The bigger question, however, remains unanswered in typical Arsenal fashion. Why were Arsenal caught napping in the transfer market again? Why was their main target (Lemar) not secured earlier? Why were groups of players allowed to run their contracts down? Why was there so much dithering so close to the end of the transfer window?
Dick Law, Arsenal legal whiz and chief transfer negotiator we are told, is on his way as a result of this fiasco, exactly what part he played will forever remain a mystery. Laws departure allows Gazidis to move closer to the role of Director of Football once Wenger’s reign ends and he has already taken up residence in the offices at Arsenal’s training complex.
The official line of course, is that the club “had a successful transfer window” which was then echoed to supporters by Gazidis. Yet it will be viewed by those same supporters as another botched period where the Emirates club failed to add to areas of concern and become genuine contenders for the Premier league title.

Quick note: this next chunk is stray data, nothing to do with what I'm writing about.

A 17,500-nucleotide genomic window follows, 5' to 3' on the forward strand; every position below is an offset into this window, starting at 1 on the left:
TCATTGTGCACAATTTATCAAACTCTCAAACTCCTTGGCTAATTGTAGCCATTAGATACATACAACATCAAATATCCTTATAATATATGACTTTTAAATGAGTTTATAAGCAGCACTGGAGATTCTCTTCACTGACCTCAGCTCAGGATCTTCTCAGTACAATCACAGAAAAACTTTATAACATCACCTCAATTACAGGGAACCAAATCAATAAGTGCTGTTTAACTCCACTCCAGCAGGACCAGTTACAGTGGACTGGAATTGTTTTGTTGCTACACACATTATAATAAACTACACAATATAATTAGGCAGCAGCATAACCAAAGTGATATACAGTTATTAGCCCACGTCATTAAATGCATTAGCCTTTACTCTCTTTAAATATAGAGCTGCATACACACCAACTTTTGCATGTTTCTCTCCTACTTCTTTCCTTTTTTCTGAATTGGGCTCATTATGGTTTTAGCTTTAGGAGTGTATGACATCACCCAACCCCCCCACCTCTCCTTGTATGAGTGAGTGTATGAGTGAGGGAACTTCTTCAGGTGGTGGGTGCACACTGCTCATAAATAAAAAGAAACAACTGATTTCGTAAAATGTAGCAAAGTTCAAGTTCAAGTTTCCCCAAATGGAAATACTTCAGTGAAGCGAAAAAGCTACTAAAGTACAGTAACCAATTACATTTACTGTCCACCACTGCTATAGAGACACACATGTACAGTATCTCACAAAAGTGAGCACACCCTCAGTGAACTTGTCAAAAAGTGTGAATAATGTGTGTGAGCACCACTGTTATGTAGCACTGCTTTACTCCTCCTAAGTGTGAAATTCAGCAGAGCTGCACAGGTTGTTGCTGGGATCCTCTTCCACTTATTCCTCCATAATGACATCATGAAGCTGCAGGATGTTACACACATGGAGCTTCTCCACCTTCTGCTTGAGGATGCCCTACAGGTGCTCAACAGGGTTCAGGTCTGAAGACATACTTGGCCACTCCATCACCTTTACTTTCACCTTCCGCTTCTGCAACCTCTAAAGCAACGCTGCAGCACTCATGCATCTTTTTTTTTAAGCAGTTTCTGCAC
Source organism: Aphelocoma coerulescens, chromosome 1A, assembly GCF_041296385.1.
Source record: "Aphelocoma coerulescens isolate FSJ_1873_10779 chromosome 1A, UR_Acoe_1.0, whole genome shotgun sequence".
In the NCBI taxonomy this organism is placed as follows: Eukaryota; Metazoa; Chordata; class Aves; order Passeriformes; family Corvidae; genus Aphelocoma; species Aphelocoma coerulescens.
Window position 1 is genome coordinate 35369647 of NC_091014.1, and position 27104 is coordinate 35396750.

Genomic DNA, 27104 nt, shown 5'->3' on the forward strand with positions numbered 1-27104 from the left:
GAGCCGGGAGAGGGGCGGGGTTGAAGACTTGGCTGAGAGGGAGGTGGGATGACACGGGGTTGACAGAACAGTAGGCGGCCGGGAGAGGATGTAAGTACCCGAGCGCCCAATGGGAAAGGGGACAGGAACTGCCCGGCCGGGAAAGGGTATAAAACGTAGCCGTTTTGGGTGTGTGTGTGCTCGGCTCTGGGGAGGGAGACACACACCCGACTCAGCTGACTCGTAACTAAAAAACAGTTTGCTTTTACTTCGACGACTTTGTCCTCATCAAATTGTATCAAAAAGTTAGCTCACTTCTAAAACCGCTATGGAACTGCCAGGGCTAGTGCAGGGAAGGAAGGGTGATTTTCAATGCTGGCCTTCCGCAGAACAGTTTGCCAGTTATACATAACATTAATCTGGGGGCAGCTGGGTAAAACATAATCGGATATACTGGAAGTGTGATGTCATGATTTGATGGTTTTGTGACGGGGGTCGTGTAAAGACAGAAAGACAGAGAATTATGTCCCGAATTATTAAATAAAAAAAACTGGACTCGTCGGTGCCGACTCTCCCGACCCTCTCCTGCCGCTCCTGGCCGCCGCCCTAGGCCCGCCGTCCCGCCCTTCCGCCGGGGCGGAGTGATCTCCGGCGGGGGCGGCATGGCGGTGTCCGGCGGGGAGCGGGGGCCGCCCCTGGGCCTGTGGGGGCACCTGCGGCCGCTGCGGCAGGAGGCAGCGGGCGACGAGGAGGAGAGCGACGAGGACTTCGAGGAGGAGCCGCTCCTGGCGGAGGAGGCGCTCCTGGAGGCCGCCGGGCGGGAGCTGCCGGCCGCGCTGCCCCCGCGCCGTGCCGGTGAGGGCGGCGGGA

Fans have concluded that after the initial splash out on Lacazette, two monkeys in Sombrero’s would have done a better job at getting signatures on paper than Law or Gazidis and at least we’d be able to forgive the apes for their ineptitude.
On matters of the first team, the questions continue unabated as Wenger scrambles to play catch up. His decision to exclude Lacazette and Kolasinac from the Liverpool thrashing was bewildering. Why did he prefer Danny Welbeck to Arsenal’s record purchase?
I like Welbeck, his energy and commitment but he lacks a crucial final touch on occasion and is more of a strike support player, one that can grab the odd goal and assist in the build up.
He is not a 20 + goals a season player, whereas Lacazette has the credentials on the CV and should have been played regardless.
This leads me on to Giroud’s position as a chief bench warmer which does the player a disservice. He was apparently given the opportunity to move on but decided to fight for his spot at Arsenal, something he may yet regret.